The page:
At the time of admission, the most severe pain experienced by a patient during the last 6 months and the mean pain severity in the last 6 months are shown in Table 3. Report of pain severity at the time of admission was higher among the patients with lumbar pain compared to the patients with cervical and shoulder pain. The mean days of pain influencing patients daily activities during the last 6 months was 10 (0-180) days for lumbar pain, 17 (0-90) days for cervical pain and 17.5 (0-90) days for shoulder pain.

Table 3

Patients' report of the influence of pain on daily activities, participating in social activities and working abilities is presented in Table 4 regarding the pain site. The overall influence of pain in daily life was higher in patients with lumbar pain.

Table 4

The demographics of the patients' QoL are presented in Fig. 1. A total of 37 patients had general health problems. The highest and the lowest rate of extreme problems reported by the patients were in the fields of mobility (75.9%) and self-care (12.1%).

Figure F1
The demographics of the patients' quality of life assessed by EuroQoL questionnaire. EuroQoL: Euro Quality of Life.

We selected the patients with lumbar, cervical and shoulder pain each time separately to assess the association between predictive factors with the patients' report of the influence of pain on 3 parts of daily life in each group. The results are presented in Table 5. Lower educational level and lower GHQ score in patients with lumbar pain and higher BMI, presence of self-care problems and anxiety/depressive disorder in patients with shoulder pain were associated with a greater influence of pain on patients' daily living.

Table 5

DISCUSSION

Pain is a major problem among patients with SCI, imposing several limitations to the patients. A previous study in England reported that 11% of patients with SCI consider pain rather than mobility disorder as a deterrent in their daily activities [18]. Another study reported 37% of patients with high level lesions and 23% of patients with low level lesions were willing to exchange loss of reacquired physiologic functions for pain relief [19]. Hence, it is important to look for possible predictors of pain and try to reduce them in patients with SCI. This study was performed to evaluate the prevalence of pain and its correlates in a population of war veterans with SCI and to assess the impact of pain in patients' daily life.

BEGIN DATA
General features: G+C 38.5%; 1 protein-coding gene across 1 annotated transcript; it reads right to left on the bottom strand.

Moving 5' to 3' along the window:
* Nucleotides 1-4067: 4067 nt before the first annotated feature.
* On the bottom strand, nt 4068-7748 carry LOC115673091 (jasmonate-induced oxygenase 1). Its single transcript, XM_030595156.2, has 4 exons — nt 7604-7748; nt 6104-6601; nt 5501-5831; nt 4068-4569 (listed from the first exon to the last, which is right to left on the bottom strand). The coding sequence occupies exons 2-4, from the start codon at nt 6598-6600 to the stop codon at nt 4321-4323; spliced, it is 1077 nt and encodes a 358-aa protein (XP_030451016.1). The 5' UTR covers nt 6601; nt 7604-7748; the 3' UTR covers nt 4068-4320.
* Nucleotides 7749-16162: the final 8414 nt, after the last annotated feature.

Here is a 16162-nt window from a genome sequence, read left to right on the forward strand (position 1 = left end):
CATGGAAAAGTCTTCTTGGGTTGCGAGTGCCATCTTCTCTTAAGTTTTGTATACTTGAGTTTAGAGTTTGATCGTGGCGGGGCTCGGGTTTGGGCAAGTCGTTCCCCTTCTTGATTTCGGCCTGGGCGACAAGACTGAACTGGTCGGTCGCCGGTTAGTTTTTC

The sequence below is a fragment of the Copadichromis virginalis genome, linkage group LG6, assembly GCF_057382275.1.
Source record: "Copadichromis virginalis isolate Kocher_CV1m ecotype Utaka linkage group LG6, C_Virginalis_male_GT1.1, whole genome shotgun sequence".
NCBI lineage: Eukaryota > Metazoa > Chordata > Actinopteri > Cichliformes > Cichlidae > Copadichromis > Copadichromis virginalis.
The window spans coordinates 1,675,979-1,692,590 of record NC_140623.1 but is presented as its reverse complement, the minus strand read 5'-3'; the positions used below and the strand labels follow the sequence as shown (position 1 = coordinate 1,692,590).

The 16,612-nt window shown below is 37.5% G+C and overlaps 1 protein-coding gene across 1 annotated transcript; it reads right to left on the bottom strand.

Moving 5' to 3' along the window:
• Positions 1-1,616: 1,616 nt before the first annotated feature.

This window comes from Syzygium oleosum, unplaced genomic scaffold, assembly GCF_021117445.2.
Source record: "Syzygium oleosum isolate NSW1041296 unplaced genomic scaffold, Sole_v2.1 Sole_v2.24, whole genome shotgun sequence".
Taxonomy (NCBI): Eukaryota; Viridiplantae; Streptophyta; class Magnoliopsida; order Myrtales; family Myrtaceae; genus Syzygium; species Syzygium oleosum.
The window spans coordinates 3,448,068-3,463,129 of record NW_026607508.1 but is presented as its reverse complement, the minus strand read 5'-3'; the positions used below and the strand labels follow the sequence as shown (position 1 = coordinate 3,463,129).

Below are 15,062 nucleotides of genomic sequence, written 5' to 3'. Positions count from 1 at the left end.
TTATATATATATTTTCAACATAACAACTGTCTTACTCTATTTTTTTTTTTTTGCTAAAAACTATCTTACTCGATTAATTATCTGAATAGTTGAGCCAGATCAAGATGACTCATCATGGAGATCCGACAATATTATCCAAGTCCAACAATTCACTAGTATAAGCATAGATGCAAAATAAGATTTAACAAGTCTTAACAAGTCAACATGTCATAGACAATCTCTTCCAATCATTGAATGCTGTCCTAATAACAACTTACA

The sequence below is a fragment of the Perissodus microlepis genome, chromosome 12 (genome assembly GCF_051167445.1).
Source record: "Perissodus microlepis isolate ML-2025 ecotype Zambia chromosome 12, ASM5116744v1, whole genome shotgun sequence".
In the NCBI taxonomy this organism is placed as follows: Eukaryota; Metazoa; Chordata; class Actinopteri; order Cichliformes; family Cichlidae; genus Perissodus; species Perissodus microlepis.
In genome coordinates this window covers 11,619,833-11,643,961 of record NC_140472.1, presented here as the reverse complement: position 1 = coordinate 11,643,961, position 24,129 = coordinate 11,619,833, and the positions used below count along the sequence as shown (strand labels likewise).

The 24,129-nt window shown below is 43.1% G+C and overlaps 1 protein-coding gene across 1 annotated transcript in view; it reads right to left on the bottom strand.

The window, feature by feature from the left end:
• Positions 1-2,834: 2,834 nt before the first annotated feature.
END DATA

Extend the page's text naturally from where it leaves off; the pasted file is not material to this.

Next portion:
In our study, 75.9% of patients with SCI reported pain in at least one region including lumbar, cervical or shoulder pain and the prevalence of lumbar pain (63%) was higher compared to shoulder pain (51%) and cervical pain (39%). The reports of the prevalence of pain in patients with SCI were different in previous studies. The condensation of 10 studies during last decade, showed that pain was present in 69% of patients with SCI and almost one third of patients reported severe pain, which was consistent with two other studies that had reported pain in 66% of patients with SCI [20,21]. In a longitudinal study, the prevalence of pain, 6 months after the injury was 64% and 12 months after patients' discharge from hospital was 63% [22]. However, other studies have reported pain in 34% to 90% of patients with SCI and the prevalence of severe pain was in a range of 12% to 30% in different studies [23,24].

Despite the high prevalence of pain in patients with SCI, there is not a clear understanding of its predictive factors. The association between age and the presence of pain is controversial in previous findings [3,25]. The results of our study showed that there is not a significant association between age and pain. Besides, our results were consistent with previous findings that had reported no association between injury duration and age at SCI with the presence of pain [26,27]. Factors such as level of injury and cause of injury have been considered as predictive factors of pain in previous findings [4,21,28]. The results of our study showed that there is a significant association between cause of injury and the presence of pain, mostly lumbar pain; however, no association was found between the level of injury and pain.